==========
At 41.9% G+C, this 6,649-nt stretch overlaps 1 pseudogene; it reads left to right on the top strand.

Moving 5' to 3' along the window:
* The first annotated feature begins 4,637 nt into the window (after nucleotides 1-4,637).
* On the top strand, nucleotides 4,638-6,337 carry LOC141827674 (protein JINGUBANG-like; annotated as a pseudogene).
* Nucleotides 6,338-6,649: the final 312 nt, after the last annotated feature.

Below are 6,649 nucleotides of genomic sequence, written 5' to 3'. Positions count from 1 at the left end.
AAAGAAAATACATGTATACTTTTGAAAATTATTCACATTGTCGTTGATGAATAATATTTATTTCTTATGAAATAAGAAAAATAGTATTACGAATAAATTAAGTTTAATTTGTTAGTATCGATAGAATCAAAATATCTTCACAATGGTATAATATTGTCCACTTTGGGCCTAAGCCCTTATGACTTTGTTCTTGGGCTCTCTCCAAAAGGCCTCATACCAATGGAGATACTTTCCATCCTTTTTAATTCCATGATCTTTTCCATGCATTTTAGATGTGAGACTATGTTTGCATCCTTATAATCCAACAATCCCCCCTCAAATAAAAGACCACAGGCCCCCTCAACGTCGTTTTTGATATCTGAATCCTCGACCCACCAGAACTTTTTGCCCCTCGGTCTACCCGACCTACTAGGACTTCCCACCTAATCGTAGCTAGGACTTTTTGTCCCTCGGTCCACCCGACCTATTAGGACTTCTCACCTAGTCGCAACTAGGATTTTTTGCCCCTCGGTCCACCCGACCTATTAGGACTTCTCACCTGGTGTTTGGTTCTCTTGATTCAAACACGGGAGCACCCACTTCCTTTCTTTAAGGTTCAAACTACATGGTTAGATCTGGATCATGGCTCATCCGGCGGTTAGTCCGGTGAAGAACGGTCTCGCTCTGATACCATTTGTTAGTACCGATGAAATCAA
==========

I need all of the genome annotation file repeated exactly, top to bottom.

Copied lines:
At 41.9% G+C, this 6,649-nt stretch overlaps 1 pseudogene; it reads left to right on the top strand.

Moving 5' to 3' along the window:
* The first annotated feature begins 4,637 nt into the window (after nucleotides 1-4,637).
* On the top strand, nucleotides 4,638-6,337 carry LOC141827674 (protein JINGUBANG-like; annotated as a pseudogene).
* Nucleotides 6,338-6,649: the final 312 nt, after the last annotated feature.

Below are 6,649 nucleotides of genomic sequence, written 5' to 3'. Positions count from 1 at the left end.
AAAGAAAATACATGTATACTTTTGAAAATTATTCACATTGTCGTTGATGAATAATATTTATTTCTTATGAAATAAGAAAAATAGTATTACGAATAAATTAAGTTTAATTTGTTAGTATCGATAGAATCAAAATATCTTCACAATGGTATAATATTGTCCACTTTGGGCCTAAGCCCTTATGACTTTGTTCTTGGGCTCTCTCCAAAAGGCCTCATACCAATGGAGATACTTTCCATCCTTTTTAATTCCATGATCTTTTCCATGCATTTTAGATGTGAGACTATGTTTGCATCCTTATAATCCAACAATCCCCCCTCAAATAAAAGACCACAGGCCCCCTCAACGTCGTTTTTGATATCTGAATCCTCGACCCACCAGAACTTTTTGCCCCTCGGTCTACCCGACCTACTAGGACTTCCCACCTAATCGTAGCTAGGACTTTTTGTCCCTCGGTCCACCCGACCTATTAGGACTTCTCACCTAGTCGCAACTAGGATTTTTTGCCCCTCGGTCCACCCGACCTATTAGGACTTCTCACCTGGTGTTTGGTTCTCTTGATTCAAACACGGGAGCACCCACTTCCTTTCTTTAAGGTTCAAACTACATGGTTAGATCTGGATCATGGCTCATCCGGCGGTTAGTCCGGTGAAGAACGGTCTCGCTCTGATACCATTTGTTAGTACCGATGAAATCAA